Glycosylation, the most common posttranslational modification, is highly involved in many biological processes. The concentration, glycosylation site occupancy, and the glycoform profile is known to vary between different biological states. Lin et al.1 hypothesized that, “[c]omparative study of glycoproteins under different biological states may yield important insights into their cellular position and functionality.”
Previous comparative studies typically involved an enzymatic release of glycans from glycoproteins for evaluation. This has been done previously using employ hydrazide chemistry2 and permethylation and stable-isotope glycan labeling.3
The Lin group developed a method of a differentiating between variations in protein concentration, glycosylation site occupancy, and glycoform profile using intact proteins. To illustrate this method, intact proteins from two glycosylation states were hydrolyzed by trypsin. These samples were then split into two groups, one derivatized via reductive methylation with formaldehyde-H2 and the other derivatized via a reaction with formaldehyde-D2. The D2 and H2 derivatized proteins were mixed together, and peptides were separated and purified from the glycopeptides using microcrystalline cellulose. Glycopeptides were purified by eluting from the cellulose-binding fraction, while peptides and the excess derivatization reagents were present in the flow-through fraction This prevented signal suppression from nonglycoslytated peptides during the final stage, ESI-MS.
MS data yielded two spectra — one from peptides and the other from glycopeptides. Variation between the two samples could result from changes occurring in glycoprotein concentration, the occupancy site, the glycoform profile, or a combination of these three factors. These differences were then quantified based on mathematical calculations. Variations due to a change in glycoprotein concentration were obtained by the ration of the relative intensity of the nonglycosylated peptides (PD/PH). The variation due to the change of glycoform profile and change of glycosylation site occupancy were quantified and differentiated based on equations developed by Lin et al.
These calculations were validated by preparing RNase B samples in dilutions with known glycoform profiles. Intact RNase B was treated with α-mannosidase to cleave its single glycosylation site, thereby altering the glycoform profile.4 The modified RNase B samples, as well as the native sample, were prepared under the same conditions as the intact glycopeptides. The change of site occupancy was found in the range of 0.94-1.03, with a mean value of 0.99. A value of 0.99 was close to the expected ratio of 1.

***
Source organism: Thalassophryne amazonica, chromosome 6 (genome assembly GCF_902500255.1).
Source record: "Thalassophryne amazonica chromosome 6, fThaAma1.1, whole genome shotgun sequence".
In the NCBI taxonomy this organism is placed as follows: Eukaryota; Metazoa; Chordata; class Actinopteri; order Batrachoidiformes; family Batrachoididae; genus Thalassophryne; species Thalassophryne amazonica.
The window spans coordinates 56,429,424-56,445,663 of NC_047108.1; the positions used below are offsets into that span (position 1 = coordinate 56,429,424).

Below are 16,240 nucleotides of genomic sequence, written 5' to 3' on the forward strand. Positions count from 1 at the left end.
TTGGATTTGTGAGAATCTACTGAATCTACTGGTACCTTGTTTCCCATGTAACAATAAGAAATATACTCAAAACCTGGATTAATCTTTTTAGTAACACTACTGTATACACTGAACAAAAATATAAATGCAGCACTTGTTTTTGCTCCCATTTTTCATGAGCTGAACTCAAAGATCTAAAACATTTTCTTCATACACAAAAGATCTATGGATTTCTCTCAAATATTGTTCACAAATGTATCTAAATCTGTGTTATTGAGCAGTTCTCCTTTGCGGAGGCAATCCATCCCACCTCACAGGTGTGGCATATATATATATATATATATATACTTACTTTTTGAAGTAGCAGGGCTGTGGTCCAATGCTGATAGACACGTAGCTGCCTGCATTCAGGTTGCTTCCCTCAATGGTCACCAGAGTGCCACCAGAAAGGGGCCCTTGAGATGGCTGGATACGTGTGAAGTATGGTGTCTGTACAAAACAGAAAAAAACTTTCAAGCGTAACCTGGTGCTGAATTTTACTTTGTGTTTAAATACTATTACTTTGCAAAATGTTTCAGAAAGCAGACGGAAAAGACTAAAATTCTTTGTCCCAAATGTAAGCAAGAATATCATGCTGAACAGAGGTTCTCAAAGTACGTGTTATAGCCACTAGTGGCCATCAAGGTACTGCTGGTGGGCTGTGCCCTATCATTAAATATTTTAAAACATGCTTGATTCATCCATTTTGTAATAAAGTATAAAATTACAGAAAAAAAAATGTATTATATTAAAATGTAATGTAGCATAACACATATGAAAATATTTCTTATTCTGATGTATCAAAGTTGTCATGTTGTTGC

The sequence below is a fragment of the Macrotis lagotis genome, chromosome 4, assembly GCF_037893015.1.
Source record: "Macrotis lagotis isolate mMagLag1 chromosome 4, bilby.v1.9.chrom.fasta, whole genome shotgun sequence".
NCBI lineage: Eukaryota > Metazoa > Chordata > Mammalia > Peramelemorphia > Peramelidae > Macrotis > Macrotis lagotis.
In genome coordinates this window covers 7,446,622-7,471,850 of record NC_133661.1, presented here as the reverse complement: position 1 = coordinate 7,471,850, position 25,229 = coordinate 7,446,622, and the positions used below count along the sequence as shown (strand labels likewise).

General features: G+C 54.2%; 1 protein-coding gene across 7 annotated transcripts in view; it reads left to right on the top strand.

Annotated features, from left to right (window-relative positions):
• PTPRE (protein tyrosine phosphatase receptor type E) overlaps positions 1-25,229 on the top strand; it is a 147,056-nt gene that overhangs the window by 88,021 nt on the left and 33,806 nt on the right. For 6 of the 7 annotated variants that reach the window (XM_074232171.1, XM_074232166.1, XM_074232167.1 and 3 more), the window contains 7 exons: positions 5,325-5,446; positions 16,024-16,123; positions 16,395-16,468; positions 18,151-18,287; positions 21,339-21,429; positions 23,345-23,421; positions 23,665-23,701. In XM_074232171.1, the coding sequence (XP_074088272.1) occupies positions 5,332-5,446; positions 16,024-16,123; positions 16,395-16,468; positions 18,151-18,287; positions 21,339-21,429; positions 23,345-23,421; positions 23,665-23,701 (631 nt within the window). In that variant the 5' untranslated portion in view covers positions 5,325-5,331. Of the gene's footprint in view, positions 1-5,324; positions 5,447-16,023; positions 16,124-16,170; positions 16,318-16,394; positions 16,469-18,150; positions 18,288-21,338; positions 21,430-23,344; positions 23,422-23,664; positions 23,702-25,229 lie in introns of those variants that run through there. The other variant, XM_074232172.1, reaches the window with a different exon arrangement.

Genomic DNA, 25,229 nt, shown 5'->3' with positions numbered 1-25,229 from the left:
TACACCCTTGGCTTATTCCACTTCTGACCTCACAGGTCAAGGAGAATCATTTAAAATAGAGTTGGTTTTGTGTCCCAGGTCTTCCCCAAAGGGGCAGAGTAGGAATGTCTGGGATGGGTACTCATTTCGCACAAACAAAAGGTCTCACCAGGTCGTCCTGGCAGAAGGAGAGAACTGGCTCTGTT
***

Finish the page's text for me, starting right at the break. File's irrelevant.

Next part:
RNase B samples were also prepared with variations in protein concentration, glycosylation site occupancy, and glycoform profile, including a 1.43-fold higher protein concentration, a 50% lower occupancy for glycosylation sites, and a modified glycoform profile. The modified sample was then labeled with formaldehyde-D2 and mixed with the formaldehyde-H2-labeled control sample before ESI-MS analysis. The calculated result based on the D/H ratio and the calibration curves were in close agreement with the expected values, and the change of glycoprotein concentration calculated was 1.45. Likewise, the variation due to glycosylation site occupancy was calculated (0.45-0.51) with a mean value of 0.48.
Glycobiology is an emerging field of study, and the ability to accurately quantify glycoproteins is vital for comparative studies. Successful methods of quantification will likely be a great asset in to understanding disease interactions involving glycoproteins.
1. Lin, C.Y., et al., (2012) ‘A comparative study of glycoprotein concentration, glycoform profile and glycosylation site occupancy using isotope labeling and electrospray linear ion trap mass spectrometry‘, Analytica Chimica Acta, May 30 (728), (pp. 49-56)
2. H. Zhang, X.J., et al. ‘Identification and quantification of N-linked glycoproteins using hydrazide chemistry, stable isotope labeling and mass spectrometry‘, Nature Biotechnology, 21 (6), (pp. 660-666)
3. P. Kang, Y., et al. (2007), ‘Comparative glycomic mapping through quantitative permethylation and stable-isotope labeling‘, Analytical Chemistry, 79 (16), (pp. 6064-6073)
4. Toumi, M.L., Go, E.P., and Desaire, H., (2009) ‘Development of fully functional proteins with novel glycosylation via enzymatic glycan trimming‘, Journal of Pharmaceutical Sciences’, 8 (8), (pp. 2581-2591)